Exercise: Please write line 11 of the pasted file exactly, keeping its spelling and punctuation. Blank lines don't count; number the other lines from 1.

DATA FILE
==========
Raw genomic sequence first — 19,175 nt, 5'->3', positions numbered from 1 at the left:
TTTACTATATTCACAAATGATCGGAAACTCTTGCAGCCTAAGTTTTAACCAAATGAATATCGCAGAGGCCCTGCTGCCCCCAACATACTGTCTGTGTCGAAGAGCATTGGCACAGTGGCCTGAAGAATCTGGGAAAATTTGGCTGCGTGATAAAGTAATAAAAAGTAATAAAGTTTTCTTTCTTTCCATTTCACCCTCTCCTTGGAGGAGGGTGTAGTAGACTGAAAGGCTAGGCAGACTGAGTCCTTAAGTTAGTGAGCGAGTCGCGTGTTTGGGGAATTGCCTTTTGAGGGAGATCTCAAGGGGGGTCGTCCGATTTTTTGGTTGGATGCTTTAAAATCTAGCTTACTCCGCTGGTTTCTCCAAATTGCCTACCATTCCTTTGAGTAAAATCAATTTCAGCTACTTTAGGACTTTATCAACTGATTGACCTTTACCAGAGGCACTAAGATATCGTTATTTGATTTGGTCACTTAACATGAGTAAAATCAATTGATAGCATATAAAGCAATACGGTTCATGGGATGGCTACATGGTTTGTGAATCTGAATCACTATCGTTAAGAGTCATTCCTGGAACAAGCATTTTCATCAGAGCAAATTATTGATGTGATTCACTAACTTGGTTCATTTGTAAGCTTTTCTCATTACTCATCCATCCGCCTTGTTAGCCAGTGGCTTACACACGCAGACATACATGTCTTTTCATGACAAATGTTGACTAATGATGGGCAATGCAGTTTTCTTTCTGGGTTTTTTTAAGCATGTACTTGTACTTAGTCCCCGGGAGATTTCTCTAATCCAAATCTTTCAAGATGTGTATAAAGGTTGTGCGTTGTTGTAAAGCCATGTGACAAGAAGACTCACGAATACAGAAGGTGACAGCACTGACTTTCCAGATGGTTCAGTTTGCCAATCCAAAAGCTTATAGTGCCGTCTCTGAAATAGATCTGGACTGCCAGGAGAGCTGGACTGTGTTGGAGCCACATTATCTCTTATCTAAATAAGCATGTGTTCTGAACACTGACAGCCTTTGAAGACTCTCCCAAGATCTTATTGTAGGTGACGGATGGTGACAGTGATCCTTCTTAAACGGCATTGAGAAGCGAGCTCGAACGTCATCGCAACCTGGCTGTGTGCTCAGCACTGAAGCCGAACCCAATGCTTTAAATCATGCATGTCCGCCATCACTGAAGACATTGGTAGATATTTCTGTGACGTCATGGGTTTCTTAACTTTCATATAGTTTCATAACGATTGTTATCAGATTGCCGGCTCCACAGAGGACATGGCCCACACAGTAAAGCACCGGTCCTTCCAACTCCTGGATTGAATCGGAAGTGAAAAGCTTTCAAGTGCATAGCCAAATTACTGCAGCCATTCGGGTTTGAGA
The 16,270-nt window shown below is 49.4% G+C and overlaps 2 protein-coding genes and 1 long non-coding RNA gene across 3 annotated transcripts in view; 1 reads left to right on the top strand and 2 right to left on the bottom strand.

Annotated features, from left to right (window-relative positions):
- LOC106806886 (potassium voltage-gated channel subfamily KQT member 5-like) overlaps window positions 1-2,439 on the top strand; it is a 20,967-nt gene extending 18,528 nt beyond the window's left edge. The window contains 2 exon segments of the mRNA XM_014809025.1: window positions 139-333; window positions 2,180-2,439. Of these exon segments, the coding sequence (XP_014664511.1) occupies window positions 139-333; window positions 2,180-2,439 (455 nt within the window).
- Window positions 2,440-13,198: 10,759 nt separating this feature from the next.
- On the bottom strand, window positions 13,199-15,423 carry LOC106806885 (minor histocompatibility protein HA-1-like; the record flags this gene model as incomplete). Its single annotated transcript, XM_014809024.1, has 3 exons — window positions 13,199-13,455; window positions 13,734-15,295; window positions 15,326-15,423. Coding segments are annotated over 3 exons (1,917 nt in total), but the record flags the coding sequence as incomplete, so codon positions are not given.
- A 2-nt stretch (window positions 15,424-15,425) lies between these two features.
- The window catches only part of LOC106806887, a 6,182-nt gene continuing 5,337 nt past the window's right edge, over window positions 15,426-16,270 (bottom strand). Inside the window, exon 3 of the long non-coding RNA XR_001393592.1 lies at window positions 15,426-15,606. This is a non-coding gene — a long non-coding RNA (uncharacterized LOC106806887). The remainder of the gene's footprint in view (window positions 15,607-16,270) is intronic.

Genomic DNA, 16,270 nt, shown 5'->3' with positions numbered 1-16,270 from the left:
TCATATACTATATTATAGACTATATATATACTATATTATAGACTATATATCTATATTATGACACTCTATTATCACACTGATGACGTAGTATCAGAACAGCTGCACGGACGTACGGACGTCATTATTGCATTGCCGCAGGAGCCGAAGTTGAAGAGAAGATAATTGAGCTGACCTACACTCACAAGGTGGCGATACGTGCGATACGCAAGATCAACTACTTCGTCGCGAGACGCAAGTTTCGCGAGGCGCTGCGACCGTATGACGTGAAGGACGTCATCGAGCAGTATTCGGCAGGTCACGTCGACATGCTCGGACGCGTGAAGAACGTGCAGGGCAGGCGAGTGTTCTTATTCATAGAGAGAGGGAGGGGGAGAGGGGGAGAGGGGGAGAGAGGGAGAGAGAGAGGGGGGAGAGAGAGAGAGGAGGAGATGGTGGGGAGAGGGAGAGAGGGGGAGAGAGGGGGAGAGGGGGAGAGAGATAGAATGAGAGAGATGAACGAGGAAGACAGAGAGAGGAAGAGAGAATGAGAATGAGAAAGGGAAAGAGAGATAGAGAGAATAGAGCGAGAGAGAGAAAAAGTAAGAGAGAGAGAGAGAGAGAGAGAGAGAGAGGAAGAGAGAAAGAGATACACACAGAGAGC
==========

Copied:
TCATATACTATATTATAGACTATATATATACTATATTATAGACTATATATCTATATTATGACACTCTATTATCACACTGATGACGTAGTATCAGAACAGCTGCACGGACGTACGGACGTCATTATTGCATTGCCGCAGGAGCCGAAGTTGAAGAGAAGATAATTGAGCTGACCTACACTCACAAGGTGGCGATACGTGCGATACGCAAGATCAACTACTTCGTCGCGAGACGCAAGTTTCGCGAGGCGCTGCGACCGTATGACGTGAAGGACGTCATCGAGCAGTATTCGGCAGGTCACGTCGACATGCTCGGACGCGTGAAGAACGTGCAGGGCAGGCGAGTGTTCTTATTCATAGAGAGAGGGAGGGGGAGAGGGGGAGAGGGGGAGAGAGGGAGAGAGAGAGGGGGGAGAGAGAGAGAGGAGGAGATGGTGGGGAGAGGGAGAGAGGGGGAGAGAGGGGGAGAGGGGGAGAGAGATAGAATGAGAGAGATGAACGAGGAAGACAGAGAGAGGAAGAGAGAATGAGAATGAGAAAGGGAAAGAGAGATAGAGAGAATAGAGCGAGAGAGAGAAAAAGTAAGAGAGAGAGAGAGAGAGAGAGAGAGAGAGGAAGAGAGAAAGAGATACACACAGAGAGC